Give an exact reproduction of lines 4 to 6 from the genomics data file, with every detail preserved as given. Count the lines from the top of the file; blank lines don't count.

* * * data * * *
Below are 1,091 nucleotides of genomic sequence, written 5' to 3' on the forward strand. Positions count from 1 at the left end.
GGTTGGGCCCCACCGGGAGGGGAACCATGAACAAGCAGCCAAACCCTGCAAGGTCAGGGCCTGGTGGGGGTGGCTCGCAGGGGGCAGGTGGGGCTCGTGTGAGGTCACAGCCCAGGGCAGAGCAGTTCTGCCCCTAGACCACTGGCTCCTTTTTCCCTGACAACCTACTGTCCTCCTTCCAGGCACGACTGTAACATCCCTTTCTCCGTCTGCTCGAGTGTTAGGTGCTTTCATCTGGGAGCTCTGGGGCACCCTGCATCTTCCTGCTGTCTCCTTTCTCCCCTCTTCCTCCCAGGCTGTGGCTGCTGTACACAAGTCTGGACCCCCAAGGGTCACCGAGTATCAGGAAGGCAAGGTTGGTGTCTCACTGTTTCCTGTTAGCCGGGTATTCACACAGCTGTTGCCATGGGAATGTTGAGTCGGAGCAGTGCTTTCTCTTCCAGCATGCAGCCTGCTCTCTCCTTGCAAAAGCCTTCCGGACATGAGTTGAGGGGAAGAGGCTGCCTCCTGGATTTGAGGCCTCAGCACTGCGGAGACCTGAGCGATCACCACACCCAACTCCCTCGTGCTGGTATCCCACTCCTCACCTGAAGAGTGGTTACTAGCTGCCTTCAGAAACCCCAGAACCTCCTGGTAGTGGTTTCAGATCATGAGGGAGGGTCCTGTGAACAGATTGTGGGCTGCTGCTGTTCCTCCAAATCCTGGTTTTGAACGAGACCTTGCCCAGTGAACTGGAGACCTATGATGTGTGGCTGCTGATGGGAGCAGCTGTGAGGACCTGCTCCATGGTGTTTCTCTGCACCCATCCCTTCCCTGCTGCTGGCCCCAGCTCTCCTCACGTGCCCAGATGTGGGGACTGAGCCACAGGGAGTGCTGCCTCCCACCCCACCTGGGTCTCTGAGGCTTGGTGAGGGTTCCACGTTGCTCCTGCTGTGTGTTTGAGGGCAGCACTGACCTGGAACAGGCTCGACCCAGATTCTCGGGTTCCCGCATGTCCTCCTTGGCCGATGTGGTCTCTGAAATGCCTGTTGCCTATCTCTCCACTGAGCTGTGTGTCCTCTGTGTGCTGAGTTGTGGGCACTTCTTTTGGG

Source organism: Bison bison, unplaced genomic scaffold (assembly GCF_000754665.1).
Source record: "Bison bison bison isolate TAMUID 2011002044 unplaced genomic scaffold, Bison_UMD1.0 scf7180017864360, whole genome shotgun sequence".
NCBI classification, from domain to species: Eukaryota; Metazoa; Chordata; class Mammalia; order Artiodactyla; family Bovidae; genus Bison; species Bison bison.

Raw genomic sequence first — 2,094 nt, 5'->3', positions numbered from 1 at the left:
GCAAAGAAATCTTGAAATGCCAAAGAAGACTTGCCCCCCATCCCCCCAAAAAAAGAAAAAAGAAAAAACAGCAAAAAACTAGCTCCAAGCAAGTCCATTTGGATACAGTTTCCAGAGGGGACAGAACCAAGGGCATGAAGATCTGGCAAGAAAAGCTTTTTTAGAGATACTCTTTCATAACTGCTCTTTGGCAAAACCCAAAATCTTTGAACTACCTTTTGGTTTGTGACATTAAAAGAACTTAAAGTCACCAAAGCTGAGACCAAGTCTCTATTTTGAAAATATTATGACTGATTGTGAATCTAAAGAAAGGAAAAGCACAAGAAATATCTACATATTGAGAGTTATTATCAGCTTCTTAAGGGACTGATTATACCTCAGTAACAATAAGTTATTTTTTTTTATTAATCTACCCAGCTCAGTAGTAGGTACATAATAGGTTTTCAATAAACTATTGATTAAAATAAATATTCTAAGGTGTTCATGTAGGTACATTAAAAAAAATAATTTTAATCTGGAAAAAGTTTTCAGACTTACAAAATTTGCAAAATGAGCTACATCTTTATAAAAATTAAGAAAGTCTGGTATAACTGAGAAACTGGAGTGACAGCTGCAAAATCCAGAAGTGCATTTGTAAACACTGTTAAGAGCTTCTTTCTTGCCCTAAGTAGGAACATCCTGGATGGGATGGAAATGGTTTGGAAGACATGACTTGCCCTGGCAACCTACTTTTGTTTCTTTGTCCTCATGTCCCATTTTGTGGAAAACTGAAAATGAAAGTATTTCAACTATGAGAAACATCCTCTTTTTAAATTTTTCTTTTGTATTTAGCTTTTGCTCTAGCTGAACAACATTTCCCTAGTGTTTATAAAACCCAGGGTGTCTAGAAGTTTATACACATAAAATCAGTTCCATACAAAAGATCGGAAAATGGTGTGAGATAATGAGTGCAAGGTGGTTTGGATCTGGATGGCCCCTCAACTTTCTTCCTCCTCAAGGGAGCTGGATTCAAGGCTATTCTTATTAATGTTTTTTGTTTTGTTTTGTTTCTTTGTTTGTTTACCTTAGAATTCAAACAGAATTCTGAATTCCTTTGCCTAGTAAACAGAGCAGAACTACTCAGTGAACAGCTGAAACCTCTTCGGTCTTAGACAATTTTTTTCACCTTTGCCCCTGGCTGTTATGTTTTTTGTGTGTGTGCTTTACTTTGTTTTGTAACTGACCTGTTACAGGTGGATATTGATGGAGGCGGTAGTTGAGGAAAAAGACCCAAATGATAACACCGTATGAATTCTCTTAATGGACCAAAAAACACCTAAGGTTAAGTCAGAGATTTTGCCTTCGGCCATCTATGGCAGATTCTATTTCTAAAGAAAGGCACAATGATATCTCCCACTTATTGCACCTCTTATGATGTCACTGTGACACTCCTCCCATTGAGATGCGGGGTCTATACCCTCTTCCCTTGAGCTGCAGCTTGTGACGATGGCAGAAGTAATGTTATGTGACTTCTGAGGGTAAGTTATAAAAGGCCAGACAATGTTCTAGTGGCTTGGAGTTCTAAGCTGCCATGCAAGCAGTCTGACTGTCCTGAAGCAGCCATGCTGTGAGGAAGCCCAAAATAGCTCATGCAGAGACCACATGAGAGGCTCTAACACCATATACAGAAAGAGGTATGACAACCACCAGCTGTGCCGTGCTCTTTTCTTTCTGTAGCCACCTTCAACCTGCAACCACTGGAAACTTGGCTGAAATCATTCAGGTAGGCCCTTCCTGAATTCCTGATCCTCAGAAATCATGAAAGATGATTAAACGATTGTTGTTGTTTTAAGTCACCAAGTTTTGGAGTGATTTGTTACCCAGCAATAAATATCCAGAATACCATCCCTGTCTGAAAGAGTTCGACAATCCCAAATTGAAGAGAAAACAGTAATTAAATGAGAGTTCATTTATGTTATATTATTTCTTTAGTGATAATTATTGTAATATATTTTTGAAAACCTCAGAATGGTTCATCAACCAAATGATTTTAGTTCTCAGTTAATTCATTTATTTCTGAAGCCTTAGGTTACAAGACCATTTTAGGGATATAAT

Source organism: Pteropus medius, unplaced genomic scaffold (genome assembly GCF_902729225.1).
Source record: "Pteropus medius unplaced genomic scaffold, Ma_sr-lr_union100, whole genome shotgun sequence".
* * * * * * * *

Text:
Source record: "Bison bison bison isolate TAMUID 2011002044 unplaced genomic scaffold, Bison_UMD1.0 scf7180017864360, whole genome shotgun sequence".
NCBI classification, from domain to species: Eukaryota; Metazoa; Chordata; class Mammalia; order Artiodactyla; family Bovidae; genus Bison; species Bison bison.

Raw genomic sequence first — 2,094 nt, 5'->3', positions numbered from 1 at the left: